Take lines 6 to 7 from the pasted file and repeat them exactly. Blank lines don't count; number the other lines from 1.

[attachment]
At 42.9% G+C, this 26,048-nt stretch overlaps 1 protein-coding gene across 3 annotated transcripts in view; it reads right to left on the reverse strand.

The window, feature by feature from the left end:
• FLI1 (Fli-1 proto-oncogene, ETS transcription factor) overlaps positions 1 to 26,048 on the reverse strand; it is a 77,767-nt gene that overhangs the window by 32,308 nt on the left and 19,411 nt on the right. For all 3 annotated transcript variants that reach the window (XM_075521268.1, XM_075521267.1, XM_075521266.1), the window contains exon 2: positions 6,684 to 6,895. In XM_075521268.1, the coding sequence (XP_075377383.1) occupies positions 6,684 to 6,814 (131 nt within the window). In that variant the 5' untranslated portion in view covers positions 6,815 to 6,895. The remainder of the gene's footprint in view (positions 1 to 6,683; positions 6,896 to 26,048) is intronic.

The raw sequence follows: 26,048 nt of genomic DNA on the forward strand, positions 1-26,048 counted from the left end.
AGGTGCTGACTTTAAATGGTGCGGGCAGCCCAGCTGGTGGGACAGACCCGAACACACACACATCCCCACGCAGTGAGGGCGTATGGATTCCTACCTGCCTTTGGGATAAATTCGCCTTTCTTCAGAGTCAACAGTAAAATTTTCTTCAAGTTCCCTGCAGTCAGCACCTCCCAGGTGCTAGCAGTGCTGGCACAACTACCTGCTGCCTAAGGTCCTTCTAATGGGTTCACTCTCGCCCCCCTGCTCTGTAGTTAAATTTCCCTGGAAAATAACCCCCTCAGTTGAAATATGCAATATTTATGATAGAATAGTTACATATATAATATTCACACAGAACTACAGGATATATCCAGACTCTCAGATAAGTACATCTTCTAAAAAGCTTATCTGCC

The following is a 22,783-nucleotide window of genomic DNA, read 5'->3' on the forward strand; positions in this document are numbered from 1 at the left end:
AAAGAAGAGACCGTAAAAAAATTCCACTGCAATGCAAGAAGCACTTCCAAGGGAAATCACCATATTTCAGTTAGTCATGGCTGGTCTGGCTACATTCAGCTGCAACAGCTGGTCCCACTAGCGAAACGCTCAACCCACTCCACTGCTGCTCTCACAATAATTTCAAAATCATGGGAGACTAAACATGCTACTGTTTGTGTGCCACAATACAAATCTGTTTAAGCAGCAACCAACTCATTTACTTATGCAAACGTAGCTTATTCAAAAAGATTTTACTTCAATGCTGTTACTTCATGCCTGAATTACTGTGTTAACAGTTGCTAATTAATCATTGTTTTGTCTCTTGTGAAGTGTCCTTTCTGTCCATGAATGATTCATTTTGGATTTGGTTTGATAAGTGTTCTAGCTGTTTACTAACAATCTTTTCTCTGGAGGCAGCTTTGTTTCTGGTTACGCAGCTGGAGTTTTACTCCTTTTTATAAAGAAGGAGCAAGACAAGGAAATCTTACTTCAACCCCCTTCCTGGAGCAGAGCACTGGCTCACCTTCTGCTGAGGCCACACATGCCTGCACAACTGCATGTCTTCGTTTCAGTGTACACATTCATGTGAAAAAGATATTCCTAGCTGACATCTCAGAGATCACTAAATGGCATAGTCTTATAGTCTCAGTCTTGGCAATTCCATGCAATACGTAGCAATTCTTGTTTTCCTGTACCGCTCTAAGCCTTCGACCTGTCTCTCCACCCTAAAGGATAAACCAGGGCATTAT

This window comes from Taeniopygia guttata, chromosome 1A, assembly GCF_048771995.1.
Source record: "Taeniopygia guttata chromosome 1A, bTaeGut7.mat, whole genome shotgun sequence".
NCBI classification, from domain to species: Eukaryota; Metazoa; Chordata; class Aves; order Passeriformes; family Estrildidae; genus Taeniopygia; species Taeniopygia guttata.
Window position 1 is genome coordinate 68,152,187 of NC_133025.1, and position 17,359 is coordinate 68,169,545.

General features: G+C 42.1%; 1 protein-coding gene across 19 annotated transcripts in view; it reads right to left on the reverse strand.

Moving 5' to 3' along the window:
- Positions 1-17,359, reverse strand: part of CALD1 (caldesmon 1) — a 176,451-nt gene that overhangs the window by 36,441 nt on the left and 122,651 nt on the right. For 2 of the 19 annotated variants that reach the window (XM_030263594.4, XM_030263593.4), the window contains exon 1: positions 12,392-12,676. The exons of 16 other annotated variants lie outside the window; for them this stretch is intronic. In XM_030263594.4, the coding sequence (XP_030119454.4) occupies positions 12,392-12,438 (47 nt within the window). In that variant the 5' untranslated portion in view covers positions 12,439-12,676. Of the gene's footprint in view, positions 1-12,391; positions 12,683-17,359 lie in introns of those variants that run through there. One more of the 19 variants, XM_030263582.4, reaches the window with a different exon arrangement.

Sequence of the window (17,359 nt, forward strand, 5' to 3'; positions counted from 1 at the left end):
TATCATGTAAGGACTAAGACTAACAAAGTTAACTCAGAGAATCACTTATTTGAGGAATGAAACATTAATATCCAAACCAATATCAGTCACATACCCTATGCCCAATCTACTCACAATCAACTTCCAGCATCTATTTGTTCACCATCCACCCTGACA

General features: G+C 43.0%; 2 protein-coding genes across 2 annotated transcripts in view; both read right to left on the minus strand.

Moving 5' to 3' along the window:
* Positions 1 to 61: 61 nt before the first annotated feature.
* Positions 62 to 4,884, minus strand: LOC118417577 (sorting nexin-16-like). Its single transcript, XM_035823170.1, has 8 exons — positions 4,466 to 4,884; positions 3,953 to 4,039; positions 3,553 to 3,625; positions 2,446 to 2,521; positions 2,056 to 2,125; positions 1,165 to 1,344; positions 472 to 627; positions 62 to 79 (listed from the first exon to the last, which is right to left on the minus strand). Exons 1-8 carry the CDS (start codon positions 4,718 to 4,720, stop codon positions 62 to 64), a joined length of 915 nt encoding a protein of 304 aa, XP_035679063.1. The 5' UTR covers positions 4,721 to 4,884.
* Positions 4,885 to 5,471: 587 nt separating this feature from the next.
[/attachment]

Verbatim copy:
The following is a 22,783-nucleotide window of genomic DNA, read 5'->3' on the forward strand; positions in this document are numbered from 1 at the left end:
AAAGAAGAGACCGTAAAAAAATTCCACTGCAATGCAAGAAGCACTTCCAAGGGAAATCACCATATTTCAGTTAGTCATGGCTGGTCTGGCTACATTCAGCTGCAACAGCTGGTCCCACTAGCGAAACGCTCAACCCACTCCACTGCTGCTCTCACAATAATTTCAAAATCATGGGAGACTAAACATGCTACTGTTTGTGTGCCACAATACAAATCTGTTTAAGCAGCAACCAACTCATTTACTTATGCAAACGTAGCTTATTCAAAAAGATTTTACTTCAATGCTGTTACTTCATGCCTGAATTACTGTGTTAACAGTTGCTAATTAATCATTGTTTTGTCTCTTGTGAAGTGTCCTTTCTGTCCATGAATGATTCATTTTGGATTTGGTTTGATAAGTGTTCTAGCTGTTTACTAACAATCTTTTCTCTGGAGGCAGCTTTGTTTCTGGTTACGCAGCTGGAGTTTTACTCCTTTTTATAAAGAAGGAGCAAGACAAGGAAATCTTACTTCAACCCCCTTCCTGGAGCAGAGCACTGGCTCACCTTCTGCTGAGGCCACACATGCCTGCACAACTGCATGTCTTCGTTTCAGTGTACACATTCATGTGAAAAAGATATTCCTAGCTGACATCTCAGAGATCACTAAATGGCATAGTCTTATAGTCTCAGTCTTGGCAATTCCATGCAATACGTAGCAATTCTTGTTTTCCTGTACCGCTCTAAGCCTTCGACCTGTCTCTCCACCCTAAAGGATAAACCAGGGCATTAT